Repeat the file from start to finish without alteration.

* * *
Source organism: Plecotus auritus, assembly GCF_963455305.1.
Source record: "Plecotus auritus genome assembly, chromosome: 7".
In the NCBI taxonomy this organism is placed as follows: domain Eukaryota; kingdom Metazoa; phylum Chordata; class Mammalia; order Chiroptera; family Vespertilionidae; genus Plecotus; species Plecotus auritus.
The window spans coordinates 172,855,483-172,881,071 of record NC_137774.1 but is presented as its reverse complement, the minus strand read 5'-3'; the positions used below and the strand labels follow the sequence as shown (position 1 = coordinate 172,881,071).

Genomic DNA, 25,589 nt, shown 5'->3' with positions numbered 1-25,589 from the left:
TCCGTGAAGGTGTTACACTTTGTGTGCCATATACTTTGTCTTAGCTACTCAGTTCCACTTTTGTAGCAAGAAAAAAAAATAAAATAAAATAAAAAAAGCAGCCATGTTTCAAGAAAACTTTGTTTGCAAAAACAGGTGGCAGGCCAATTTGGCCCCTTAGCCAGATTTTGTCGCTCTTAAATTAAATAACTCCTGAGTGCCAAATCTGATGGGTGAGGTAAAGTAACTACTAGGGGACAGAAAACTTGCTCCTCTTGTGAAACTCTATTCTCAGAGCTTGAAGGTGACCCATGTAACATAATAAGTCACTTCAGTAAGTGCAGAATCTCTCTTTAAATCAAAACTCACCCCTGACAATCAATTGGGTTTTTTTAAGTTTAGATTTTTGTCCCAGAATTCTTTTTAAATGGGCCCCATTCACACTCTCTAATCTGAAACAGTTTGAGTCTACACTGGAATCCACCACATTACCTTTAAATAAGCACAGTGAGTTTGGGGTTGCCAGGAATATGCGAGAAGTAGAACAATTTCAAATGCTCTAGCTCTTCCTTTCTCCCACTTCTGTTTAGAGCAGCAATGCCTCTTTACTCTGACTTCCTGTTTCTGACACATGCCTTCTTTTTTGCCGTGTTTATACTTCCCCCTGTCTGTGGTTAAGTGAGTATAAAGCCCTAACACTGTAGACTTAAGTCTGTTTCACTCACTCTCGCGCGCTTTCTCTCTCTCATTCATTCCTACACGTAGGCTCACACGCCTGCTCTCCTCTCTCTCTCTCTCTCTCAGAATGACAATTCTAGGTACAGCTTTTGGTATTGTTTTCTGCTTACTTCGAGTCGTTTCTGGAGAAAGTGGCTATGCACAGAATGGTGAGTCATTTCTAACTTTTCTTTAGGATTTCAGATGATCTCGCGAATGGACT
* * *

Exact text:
Source organism: Plecotus auritus, assembly GCF_963455305.1.
Source record: "Plecotus auritus genome assembly, chromosome: 7".
In the NCBI taxonomy this organism is placed as follows: domain Eukaryota; kingdom Metazoa; phylum Chordata; class Mammalia; order Chiroptera; family Vespertilionidae; genus Plecotus; species Plecotus auritus.
The window spans coordinates 172,855,483-172,881,071 of record NC_137774.1 but is presented as its reverse complement, the minus strand read 5'-3'; the positions used below and the strand labels follow the sequence as shown (position 1 = coordinate 172,881,071).

Genomic DNA, 25,589 nt, shown 5'->3' with positions numbered 1-25,589 from the left:
TCCGTGAAGGTGTTACACTTTGTGTGCCATATACTTTGTCTTAGCTACTCAGTTCCACTTTTGTAGCAAGAAAAAAAAATAAAATAAAATAAAAAAAGCAGCCATGTTTCAAGAAAACTTTGTTTGCAAAAACAGGTGGCAGGCCAATTTGGCCCCTTAGCCAGATTTTGTCGCTCTTAAATTAAATAACTCCTGAGTGCCAAATCTGATGGGTGAGGTAAAGTAACTACTAGGGGACAGAAAACTTGCTCCTCTTGTGAAACTCTATTCTCAGAGCTTGAAGGTGACCCATGTAACATAATAAGTCACTTCAGTAAGTGCAGAATCTCTCTTTAAATCAAAACTCACCCCTGACAATCAATTGGGTTTTTTTAAGTTTAGATTTTTGTCCCAGAATTCTTTTTAAATGGGCCCCATTCACACTCTCTAATCTGAAACAGTTTGAGTCTACACTGGAATCCACCACATTACCTTTAAATAAGCACAGTGAGTTTGGGGTTGCCAGGAATATGCGAGAAGTAGAACAATTTCAAATGCTCTAGCTCTTCCTTTCTCCCACTTCTGTTTAGAGCAGCAATGCCTCTTTACTCTGACTTCCTGTTTCTGACACATGCCTTCTTTTTTGCCGTGTTTATACTTCCCCCTGTCTGTGGTTAAGTGAGTATAAAGCCCTAACACTGTAGACTTAAGTCTGTTTCACTCACTCTCGCGCGCTTTCTCTCTCTCATTCATTCCTACACGTAGGCTCACACGCCTGCTCTCCTCTCTCTCTCTCTCTCTCAGAATGACAATTCTAGGTACAGCTTTTGGTATTGTTTTCTGCTTACTTCGAGTCGTTTCTGGAGAAAGTGGCTATGCACAGAATGGTGAGTCATTTCTAACTTTTCTTTAGGATTTCAGATGATCTCGCGAATGGACT